CLIMATE SPECTATOR: Australia can lead on climate

Australia is not irrelevant to global climate change efforts, with our combined coal and gas export emissions projected to more than double between now and 2030. We are a big hitter and can play a part in the solution.

The Lowy Interpreter

Since 1992, the international community has been trying to avoid dangerous climate change through the negotiation of a 'grand bargain' within the UN climate framework. In that time, there have been many 'action plans', 'road maps' and 'decisions', meanwhile global energy emissions have soared by 50 per cent.

There is no end in sight. The best-case scenario, based on last year's 'Durban Roadmap', is that a new agreement will come into effect from 2020 entailing emissions cuts for some countries sometime after that. This would be far too little, far too late to avoid catastrophic warming: global emissions must peak and begin to decline before 2020 if the world is to stay within the 'two degrees budget' (and even that would be risky).


In other words, the UN negotiations will not result in global peak emissions within the 'critical decade'. 'It is clear', note the editors of the world's preeminent scientific journal, Nature, 'that the science of climate change and the politics of climate change, now inhabit parallel worlds'.

Australia, too, is operating in a parallel world. Having introduced a carbon price that it claims will usher in a 'Clean Energy Future', the Labor government, along with Liberal/National governments in the resource-rich Australian states, is aggressively supporting a massive program of investment in new coal mines, coal seam gas wells, pipes and ports. These projects will see Australia export a staggering amount of highly emissions-intensive coal and gas during and well beyond the critical decade.

Based on analysis by the Federal Government's resource economics bureau, Australia's combined coal and gas export emissions (which are already twice Australia's 'domestic' emissions) are projected to more than double between now and 2030.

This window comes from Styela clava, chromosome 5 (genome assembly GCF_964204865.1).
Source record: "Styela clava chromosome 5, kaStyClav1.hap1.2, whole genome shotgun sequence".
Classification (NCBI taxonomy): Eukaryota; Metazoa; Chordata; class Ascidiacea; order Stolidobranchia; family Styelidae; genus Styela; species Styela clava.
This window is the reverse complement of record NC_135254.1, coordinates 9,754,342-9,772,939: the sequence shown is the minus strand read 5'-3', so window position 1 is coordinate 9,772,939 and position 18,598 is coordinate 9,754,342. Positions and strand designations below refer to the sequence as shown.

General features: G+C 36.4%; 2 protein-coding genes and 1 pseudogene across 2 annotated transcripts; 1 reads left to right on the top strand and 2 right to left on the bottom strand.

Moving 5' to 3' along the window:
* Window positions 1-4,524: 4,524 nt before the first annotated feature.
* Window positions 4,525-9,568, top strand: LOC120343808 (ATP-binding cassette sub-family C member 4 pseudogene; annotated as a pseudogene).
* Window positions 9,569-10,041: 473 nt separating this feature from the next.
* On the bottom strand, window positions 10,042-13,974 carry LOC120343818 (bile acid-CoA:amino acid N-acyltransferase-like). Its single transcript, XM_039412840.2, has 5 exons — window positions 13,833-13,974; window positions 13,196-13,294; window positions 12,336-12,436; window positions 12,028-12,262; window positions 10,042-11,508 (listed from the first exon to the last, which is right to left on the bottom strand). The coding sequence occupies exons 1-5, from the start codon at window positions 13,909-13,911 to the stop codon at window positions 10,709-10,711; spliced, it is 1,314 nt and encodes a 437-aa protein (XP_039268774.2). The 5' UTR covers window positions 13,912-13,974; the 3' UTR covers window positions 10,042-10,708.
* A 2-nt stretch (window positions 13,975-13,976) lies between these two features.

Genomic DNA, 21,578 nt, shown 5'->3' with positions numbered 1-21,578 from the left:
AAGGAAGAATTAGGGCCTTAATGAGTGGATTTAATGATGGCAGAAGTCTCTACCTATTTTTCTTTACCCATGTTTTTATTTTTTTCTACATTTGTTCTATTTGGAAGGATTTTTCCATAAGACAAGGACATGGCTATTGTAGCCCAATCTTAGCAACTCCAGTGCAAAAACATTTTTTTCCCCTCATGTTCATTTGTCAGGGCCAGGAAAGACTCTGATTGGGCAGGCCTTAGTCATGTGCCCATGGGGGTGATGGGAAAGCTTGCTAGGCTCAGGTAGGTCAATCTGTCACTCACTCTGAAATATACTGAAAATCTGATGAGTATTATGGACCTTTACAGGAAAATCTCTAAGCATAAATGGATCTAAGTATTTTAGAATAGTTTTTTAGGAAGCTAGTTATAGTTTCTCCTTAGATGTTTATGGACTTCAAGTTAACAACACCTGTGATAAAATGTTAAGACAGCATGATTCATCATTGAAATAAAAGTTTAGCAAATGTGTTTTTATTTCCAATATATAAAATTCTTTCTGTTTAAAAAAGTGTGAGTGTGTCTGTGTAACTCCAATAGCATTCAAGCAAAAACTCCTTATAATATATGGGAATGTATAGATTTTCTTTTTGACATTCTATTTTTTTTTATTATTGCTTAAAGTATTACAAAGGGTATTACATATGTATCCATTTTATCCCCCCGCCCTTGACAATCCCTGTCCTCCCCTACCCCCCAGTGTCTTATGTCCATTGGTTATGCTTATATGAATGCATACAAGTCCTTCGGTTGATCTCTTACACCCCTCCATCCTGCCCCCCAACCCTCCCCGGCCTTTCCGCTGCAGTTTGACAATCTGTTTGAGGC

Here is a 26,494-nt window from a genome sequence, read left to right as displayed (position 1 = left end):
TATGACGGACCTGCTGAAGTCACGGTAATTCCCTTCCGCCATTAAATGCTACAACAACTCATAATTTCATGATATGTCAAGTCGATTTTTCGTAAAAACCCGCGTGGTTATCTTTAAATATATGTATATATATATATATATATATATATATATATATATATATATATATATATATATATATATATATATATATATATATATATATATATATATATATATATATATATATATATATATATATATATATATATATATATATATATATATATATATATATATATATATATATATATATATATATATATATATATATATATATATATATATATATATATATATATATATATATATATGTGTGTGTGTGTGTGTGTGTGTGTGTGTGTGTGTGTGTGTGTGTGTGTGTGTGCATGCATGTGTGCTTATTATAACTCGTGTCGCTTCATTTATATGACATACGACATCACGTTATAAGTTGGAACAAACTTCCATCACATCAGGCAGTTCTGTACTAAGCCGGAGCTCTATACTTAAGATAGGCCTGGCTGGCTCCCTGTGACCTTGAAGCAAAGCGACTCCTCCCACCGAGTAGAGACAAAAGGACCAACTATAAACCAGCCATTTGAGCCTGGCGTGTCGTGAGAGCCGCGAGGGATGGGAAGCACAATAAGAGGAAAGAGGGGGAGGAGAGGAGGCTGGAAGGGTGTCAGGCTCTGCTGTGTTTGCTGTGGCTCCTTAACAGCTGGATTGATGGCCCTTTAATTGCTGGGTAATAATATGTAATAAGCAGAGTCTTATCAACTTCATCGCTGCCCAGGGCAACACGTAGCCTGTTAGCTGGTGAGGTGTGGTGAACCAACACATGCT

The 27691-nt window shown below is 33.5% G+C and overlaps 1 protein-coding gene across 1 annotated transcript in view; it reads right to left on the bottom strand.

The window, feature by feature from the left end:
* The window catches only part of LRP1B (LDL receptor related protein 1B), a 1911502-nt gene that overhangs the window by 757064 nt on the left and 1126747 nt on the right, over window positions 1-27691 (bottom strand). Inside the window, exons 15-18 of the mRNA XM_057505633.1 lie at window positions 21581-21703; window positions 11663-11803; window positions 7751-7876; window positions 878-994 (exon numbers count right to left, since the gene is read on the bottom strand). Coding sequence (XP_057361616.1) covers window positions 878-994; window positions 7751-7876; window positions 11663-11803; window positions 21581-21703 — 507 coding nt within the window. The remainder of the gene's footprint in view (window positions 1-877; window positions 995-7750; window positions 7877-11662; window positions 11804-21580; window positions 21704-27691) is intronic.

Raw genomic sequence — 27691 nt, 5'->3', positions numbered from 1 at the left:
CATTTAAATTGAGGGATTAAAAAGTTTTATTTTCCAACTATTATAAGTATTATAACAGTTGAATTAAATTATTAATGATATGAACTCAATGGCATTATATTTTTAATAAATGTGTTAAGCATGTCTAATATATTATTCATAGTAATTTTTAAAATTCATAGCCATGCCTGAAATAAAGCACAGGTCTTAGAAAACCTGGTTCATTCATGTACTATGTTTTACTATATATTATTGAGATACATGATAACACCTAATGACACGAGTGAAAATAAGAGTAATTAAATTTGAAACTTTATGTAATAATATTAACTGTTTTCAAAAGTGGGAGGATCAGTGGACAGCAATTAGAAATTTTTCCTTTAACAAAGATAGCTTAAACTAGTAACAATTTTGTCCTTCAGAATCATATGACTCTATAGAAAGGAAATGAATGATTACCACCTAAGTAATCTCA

In 2030, Australia's combined (domestic and export) emissions from fossil fuels (2.2 gigatonnnes) would equate to 11 per cent of the world's two degree carbon budget in that year (20 gigatonnes – see first graph above).


This data, which is presented in a new report from climate solutions think tank Beyond Zero Emissions, Laggard to Leader, shows that Australia's actions are not 'irrelevant' to global climate change efforts: we are materially worsening the chances of achieving the emissions cuts that are necessary if the world is to have any chance of avoiding runaway climate change.

In the second half of our report, we show how Australia can lead the world to zero-carbon prosperity. Australia's central position in the global coal and gas trade and its world class renewable energy resources mean Australia is one of only a handful of nations with the influence and capabilities to make renewable energy cheaper than fossil fuels. More on that in a follow-up post.

Fergus Green is co-author of Laggard to Leader: How Australia can Lead the World to Zero Carbon Prosperity.

Originally published by The Lowy Institute publication The Interpreter. Reproduced with permission.

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